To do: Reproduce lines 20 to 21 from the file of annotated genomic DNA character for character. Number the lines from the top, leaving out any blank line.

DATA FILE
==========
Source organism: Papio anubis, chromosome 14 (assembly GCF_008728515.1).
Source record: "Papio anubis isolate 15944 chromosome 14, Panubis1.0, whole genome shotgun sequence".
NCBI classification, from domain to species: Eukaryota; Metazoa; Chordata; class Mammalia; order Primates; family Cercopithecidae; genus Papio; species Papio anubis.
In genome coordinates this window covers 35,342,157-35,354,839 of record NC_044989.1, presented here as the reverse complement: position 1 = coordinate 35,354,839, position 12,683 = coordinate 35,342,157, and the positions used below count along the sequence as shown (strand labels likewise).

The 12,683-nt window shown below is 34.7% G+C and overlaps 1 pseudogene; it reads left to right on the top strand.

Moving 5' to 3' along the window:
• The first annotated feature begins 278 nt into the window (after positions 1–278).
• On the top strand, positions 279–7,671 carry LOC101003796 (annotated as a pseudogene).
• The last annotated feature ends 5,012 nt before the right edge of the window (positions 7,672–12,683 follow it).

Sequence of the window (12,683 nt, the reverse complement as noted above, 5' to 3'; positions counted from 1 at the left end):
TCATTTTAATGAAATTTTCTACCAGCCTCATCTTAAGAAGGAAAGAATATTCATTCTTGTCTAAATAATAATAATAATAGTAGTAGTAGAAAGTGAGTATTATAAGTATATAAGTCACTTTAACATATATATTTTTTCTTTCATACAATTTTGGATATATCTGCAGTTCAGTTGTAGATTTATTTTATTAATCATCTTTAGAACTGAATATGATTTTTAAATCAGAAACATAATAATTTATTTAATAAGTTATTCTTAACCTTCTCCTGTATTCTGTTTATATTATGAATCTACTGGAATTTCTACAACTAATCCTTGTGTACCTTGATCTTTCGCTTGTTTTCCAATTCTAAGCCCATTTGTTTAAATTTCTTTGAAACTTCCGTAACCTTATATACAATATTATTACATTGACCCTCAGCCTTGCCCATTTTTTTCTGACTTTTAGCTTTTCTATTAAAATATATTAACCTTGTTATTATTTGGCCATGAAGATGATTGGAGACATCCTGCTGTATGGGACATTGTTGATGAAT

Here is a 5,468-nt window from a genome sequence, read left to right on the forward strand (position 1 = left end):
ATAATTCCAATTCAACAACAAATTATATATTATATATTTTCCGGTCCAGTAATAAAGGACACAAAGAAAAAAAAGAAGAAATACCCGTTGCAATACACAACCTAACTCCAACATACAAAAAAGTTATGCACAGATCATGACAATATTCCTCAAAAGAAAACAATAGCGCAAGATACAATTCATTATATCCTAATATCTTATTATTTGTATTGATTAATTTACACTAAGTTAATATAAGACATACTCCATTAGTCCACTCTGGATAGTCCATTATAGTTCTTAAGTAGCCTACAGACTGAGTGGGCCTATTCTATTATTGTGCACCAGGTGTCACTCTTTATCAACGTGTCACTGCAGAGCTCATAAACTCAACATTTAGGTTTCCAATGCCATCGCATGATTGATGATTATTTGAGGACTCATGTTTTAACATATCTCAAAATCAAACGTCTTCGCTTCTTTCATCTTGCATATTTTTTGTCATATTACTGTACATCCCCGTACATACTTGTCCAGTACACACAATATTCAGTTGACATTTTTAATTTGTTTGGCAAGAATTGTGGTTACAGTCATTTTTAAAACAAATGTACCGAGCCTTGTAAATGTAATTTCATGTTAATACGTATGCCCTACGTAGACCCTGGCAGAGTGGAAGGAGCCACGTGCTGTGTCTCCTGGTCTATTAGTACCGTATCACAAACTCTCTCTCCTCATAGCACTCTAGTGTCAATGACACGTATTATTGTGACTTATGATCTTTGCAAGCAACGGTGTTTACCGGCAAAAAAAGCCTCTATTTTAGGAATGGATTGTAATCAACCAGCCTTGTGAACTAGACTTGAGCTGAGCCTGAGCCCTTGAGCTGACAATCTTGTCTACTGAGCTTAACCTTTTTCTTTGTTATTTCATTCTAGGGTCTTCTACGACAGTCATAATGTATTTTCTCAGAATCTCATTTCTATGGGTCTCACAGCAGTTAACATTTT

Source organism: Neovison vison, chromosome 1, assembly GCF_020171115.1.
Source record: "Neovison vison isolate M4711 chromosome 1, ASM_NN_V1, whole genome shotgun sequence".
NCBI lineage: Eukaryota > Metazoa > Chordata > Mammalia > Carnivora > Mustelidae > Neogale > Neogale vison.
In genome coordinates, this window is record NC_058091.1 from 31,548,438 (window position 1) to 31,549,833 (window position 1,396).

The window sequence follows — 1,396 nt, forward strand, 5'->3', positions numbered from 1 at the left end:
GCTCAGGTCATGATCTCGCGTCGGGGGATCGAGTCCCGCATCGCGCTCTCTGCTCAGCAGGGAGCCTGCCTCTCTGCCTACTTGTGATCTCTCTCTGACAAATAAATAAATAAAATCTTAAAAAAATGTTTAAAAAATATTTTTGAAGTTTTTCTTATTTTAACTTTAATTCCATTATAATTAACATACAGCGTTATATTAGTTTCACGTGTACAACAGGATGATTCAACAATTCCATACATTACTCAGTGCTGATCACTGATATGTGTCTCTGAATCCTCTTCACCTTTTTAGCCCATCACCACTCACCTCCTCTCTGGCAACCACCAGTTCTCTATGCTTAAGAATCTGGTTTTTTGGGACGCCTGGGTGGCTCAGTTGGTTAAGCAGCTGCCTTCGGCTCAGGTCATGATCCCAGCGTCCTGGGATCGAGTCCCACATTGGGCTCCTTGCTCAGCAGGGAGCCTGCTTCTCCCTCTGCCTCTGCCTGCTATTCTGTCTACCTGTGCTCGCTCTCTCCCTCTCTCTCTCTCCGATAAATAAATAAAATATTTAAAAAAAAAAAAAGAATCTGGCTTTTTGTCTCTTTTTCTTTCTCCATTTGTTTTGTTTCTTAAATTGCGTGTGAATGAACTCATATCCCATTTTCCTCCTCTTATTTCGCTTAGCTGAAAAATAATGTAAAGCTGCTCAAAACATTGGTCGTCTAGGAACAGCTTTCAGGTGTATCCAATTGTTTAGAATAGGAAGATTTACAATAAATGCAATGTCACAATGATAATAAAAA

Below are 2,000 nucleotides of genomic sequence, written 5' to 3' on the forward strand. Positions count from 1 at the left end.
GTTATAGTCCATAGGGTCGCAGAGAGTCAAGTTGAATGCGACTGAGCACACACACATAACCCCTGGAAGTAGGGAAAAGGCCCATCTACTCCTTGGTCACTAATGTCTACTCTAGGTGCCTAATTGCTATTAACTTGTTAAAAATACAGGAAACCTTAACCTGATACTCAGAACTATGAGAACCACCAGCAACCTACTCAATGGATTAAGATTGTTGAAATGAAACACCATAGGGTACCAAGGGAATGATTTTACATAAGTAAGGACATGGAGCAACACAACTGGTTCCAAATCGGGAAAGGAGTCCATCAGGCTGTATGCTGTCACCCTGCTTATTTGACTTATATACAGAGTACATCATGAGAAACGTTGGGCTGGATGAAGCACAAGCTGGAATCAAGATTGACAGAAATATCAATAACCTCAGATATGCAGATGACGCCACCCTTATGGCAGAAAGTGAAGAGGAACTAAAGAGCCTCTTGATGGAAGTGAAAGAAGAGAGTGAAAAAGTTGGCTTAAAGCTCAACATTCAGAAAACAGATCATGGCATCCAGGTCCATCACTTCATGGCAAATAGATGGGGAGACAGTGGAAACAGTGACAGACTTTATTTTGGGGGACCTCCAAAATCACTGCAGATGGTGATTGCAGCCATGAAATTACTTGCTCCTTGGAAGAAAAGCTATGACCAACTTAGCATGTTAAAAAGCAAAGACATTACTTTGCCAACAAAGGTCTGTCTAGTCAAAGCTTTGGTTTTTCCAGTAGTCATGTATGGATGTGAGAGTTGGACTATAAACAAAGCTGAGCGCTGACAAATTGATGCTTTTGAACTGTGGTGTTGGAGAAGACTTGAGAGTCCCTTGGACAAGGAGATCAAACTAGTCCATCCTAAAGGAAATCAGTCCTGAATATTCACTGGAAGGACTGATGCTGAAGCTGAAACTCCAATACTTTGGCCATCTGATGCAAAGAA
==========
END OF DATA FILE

Below are 2,000 nucleotides of genomic sequence, written 5' to 3' on the forward strand. Positions count from 1 at the left end.
GTTATAGTCCATAGGGTCGCAGAGAGTCAAGTTGAATGCGACTGAGCACACACACATAACCCCTGGAAGTAGGGAAAAGGCCCATCTACTCCTTGGTCACTAATGTCTACTCTAGGTGCCTAATTGCTATTAACTTGTTAAAAATACAGGAAACCTTAACCTGATACTCAGAACTATGAGAACCACCAGCAACCTACTCAATGGATTAAGATTGTTGAAATGAAACACCATAGGGTACCAAGGGAATGATTTTACATAAGTAAGGACATGGAGCAACACAACTGGTTCCAAATCGGGAAAGGAGTCCATCAGGCTGTATGCTGTCACCCTGCTTATTTGACTTATATACAGAGTACATCATGAGAAACGTTGGGCTGGATGAAGCACAAGCTGGAATCAAGATTGACAGAAATATCAATAACCTCAGATATGCAGATGACGCCACCCTTATGGCAGAAAGTGAAGAGGAACTAAAGAGCCTCTTGATGGAAGTGAAAGAAGAGAGTGAAAAAGTTGGCTTAAAGCTCAACATTCAGAAAACAGATCATGGCATCCAGGTCCATCACTTCATGGCAAATAGATGGGGAGACAGTGGAAACAGTGACAGACTTTATTTTGGGGGACCTCCAAAATCACTGCAGATGGTGATTGCAGCCATGAAATTACTTGCTCCTTGGAAGAAAAGCTATGACCAACTTAGCATGTTAAAAAGCAAAGACATTACTTTGCCAACAAAGGTCTGTCTAGTCAAAGCTTTGGTTTTTCCAGTAGTCATGTATGGATGTGAGAGTTGGACTATAAACAAAGCTGAGCGCTGACAAATTGATGCTTTTGAACTGTGGTGTTGGAGAAGACTTGAGAGTCCCTTGGACAAGGAGATCAAACTAGTCCATCCTAAAGGAAATCAGTCCTGAATATTCACTGGAAGGACTGATGCTGAAGCTGAAACTCCAATACTTTGGCCATCTGATGCAAAGAA